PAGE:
In this week’s column, Ranch Musings columnist David Zirnhelt shares information about a new company called B.C. Beef Producers Inc. that may interest local beef producers. (Lindsay Chung Photo - Quesnel Cariboo Observer)

In this week’s column, Ranch Musings columnist David Zirnhelt shares information about a new company called B.C. Beef Producers Inc. that may interest local beef producers. (Lindsay Chung Photo - Quesnel Cariboo Observer)

RANCH MUSINGS: A regional brand of beef

David Zirnhelt writes about B.C. Beef Producers Inc., a new producer-owned company near Kamloops

David Zirnhelt

Observer Contributor

Today, I am directing my column to larger beef producers in our region who might be interested in a new market. Recently, the first group of cull cows were processed at a facility leased by this new initiative in Westwold and will be sold as B.C. Beef.

Westwold is south of Kamloops and not exactly local but more local than where most of the cull cows go to be butchered and turned into hamburger.

B.C. Beef Producers Inc. is a producer-owned company which is the result of a Government of B.C.-financed initiative. Originally, it was thought that Prince George might be a central location and would be able to export beef from B.C. to Canada and the rest of the world.

The feasibility study and the subsequent business plan resulted in a business model that is being tested as we speak.

The market studies show that more than 80 per cent of consumers would consider buying beef product B.C.-bred, raised and processed if they had the chance.

Fifty-five per cent of meat (beef, pork, chicken) is in the form of ground product. Hamburger mostly comes from older cows, which don’t need to be fat to be made into burger. Juiciness, which most consumers like, happens in animals that have adequate fat. Feedlots do this.

It is early days, but the launch needs support and commitment from some of our medium and larger players in the beef business.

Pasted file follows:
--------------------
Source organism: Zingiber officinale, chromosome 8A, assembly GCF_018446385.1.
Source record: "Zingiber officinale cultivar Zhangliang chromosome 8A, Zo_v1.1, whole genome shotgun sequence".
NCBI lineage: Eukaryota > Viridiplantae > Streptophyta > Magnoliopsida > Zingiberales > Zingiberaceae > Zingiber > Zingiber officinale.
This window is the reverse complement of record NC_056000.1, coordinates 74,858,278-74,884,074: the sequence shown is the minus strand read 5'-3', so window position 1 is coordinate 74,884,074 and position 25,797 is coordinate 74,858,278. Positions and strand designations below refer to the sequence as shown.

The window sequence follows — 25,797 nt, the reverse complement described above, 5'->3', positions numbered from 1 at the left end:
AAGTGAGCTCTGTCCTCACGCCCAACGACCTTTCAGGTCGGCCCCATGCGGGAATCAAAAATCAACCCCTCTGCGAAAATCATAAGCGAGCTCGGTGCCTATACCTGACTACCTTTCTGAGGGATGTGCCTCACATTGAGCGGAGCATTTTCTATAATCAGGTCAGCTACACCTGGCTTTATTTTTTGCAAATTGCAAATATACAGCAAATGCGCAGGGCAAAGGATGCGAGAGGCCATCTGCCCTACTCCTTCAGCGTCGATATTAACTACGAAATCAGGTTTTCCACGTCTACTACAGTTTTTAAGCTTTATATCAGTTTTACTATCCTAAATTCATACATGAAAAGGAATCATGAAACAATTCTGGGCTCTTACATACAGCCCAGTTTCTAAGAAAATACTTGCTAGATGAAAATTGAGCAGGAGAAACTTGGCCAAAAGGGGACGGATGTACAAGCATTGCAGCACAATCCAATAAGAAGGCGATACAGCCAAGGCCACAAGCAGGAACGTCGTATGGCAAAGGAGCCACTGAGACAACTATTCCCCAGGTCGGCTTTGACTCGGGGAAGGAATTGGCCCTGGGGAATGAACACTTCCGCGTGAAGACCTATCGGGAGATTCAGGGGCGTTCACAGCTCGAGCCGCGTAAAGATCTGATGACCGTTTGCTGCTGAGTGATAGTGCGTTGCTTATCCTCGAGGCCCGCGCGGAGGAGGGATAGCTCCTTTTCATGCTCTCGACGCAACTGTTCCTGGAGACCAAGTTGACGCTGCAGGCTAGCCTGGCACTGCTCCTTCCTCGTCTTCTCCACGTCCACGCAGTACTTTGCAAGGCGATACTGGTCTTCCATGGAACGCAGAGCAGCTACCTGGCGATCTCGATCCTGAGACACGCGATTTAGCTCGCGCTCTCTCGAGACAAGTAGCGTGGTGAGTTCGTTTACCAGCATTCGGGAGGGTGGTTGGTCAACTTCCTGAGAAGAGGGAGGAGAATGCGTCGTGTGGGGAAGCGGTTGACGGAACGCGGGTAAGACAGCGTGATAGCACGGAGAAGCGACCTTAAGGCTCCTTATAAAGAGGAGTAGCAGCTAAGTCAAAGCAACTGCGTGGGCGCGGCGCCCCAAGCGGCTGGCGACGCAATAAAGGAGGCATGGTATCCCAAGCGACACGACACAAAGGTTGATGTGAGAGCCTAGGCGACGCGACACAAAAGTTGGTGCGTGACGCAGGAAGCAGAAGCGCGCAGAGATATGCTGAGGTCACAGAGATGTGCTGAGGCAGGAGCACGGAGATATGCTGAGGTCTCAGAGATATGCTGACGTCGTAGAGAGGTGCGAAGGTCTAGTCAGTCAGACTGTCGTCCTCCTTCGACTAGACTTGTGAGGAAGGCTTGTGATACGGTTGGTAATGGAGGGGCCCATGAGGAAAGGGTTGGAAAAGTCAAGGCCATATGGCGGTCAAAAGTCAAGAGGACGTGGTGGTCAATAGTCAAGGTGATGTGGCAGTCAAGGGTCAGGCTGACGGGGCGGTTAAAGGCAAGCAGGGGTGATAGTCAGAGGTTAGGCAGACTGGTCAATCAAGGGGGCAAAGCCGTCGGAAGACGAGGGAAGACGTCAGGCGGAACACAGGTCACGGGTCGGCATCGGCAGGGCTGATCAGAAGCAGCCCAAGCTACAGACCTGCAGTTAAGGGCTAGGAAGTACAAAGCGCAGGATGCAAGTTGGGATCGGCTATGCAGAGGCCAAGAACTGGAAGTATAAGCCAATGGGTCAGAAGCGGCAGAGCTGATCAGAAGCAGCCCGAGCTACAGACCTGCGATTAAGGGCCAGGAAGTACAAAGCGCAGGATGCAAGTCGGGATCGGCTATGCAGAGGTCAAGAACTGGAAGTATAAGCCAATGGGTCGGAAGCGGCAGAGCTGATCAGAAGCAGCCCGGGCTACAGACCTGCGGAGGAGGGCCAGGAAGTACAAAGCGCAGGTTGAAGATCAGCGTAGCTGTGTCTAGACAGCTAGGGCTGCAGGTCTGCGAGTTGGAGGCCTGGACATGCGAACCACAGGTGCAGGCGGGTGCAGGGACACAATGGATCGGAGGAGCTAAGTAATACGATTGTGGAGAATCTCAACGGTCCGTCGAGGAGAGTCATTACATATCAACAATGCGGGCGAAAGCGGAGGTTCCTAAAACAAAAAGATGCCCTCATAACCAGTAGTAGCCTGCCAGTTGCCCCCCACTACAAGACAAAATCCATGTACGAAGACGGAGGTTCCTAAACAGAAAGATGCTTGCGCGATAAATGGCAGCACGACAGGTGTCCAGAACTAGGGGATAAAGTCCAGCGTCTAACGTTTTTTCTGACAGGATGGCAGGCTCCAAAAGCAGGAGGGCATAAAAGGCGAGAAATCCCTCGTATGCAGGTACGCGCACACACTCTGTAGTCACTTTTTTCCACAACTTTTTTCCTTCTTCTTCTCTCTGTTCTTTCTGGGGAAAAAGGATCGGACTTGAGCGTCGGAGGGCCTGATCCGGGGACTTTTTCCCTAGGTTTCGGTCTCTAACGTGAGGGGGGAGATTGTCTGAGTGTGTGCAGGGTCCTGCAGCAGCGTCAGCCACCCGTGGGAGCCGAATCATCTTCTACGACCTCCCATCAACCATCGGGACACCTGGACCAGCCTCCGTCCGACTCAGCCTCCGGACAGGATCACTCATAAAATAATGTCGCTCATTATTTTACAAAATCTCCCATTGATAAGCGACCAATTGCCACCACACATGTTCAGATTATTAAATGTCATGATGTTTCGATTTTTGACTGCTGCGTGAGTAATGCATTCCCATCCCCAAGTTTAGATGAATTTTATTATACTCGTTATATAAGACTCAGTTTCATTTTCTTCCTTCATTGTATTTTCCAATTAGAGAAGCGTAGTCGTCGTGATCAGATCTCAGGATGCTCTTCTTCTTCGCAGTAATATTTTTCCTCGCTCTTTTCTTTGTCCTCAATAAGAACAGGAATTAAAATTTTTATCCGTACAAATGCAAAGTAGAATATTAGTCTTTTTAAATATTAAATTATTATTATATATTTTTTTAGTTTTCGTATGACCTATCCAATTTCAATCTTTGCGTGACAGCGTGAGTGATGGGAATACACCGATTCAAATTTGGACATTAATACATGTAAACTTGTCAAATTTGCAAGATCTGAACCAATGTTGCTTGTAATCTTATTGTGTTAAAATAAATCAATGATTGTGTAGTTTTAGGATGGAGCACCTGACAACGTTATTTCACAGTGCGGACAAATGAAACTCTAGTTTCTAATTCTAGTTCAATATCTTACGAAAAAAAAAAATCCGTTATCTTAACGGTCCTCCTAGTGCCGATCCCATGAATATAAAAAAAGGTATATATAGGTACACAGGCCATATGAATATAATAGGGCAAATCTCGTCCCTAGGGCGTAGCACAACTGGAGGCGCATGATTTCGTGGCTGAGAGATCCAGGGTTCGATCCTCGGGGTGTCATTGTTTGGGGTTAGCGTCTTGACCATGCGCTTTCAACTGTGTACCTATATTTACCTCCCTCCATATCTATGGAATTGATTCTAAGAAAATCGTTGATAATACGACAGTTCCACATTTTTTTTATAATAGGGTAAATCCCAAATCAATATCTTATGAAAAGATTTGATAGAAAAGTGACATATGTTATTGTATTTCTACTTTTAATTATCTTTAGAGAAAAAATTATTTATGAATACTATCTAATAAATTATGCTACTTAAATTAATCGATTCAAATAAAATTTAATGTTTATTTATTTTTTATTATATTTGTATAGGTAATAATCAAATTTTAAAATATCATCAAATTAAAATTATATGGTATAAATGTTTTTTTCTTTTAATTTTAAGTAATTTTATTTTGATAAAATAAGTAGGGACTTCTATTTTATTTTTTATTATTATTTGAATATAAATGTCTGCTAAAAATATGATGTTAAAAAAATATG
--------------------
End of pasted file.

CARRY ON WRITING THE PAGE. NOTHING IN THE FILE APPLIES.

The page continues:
B.C. Beef Producers is selling shares in the form of “hooks,” which hang an animal after slaughter. One hundred and seventy-five dollars buys a shareholder the right to supply one animal a year — 10 hooks, 10 animals.

If your herd has 70 mother cows, you probably retire 10 cows for various reasons. Failing to get pregnant is the most common reason. So you could buy 10 shares and ship the processing plant that many cows.

Once you agree to provide a certain number of cows, you have to supply them on the dates agreed to. The price is based on CANFAX records of sales of this kind of (“market”) cow.

Of course, I am just hitting the highlights here. More information can be found by calling the B.C. Cattlemen’s Association at 250-573-3611 or looking on the Internet at bcbeefproducers.com.

I urge producers to consider this market for the cows they are retiring.

A lot of time and effort has gone into investigating whether more B.C. beef could be finished and marketed in BC. It is the processing — we don’t have enough slaughter facilities in the region — and marketing that gets in the way of “ gate to plate” supply chains.

There are other B.C. brands but little in the way of marketing infrastructure. Producers wanting to sell directly to consumers are mostly on their own. This new company will do the marketing with the “Genuine B.C. Beef” brand.

If not enough producers buy into this venture, the “hooks” will be filled with custom-processed cattle, that is cattle from non-owners. Commitments may be made to non-owners to process their cattle on a regular basis in order to have enough product processed.

In that case, would-be owners who need to sell unproductive cows may not have the opportunity to help fill the consumer wish to buy “local.”

Profits will be distributed to purchasers of “hooks,” thus helping the financial viability of ranchers. A lot more money stays in the B.C. rural economy when processing and sales occur here in B.C.

Those interested in this new opportunity have to get on it or lose this potentially rewarding piece of the beef value chain.

COVID-19 and the problems of the massive slaughter plants suggest that if we want food security, then we need to support more local processing. Check it out!

David Zirnhelt is a rancher and member of the Cariboo Cattlemen’s Association. He is also chair of the Advisory Committee for the Applied Sustainable Ranching Program at Thompson Rivers University Williams Lake.

READ MORE: Ranch Musings: Perennial cereals and their potential to heal



editor@quesnelobserver.com

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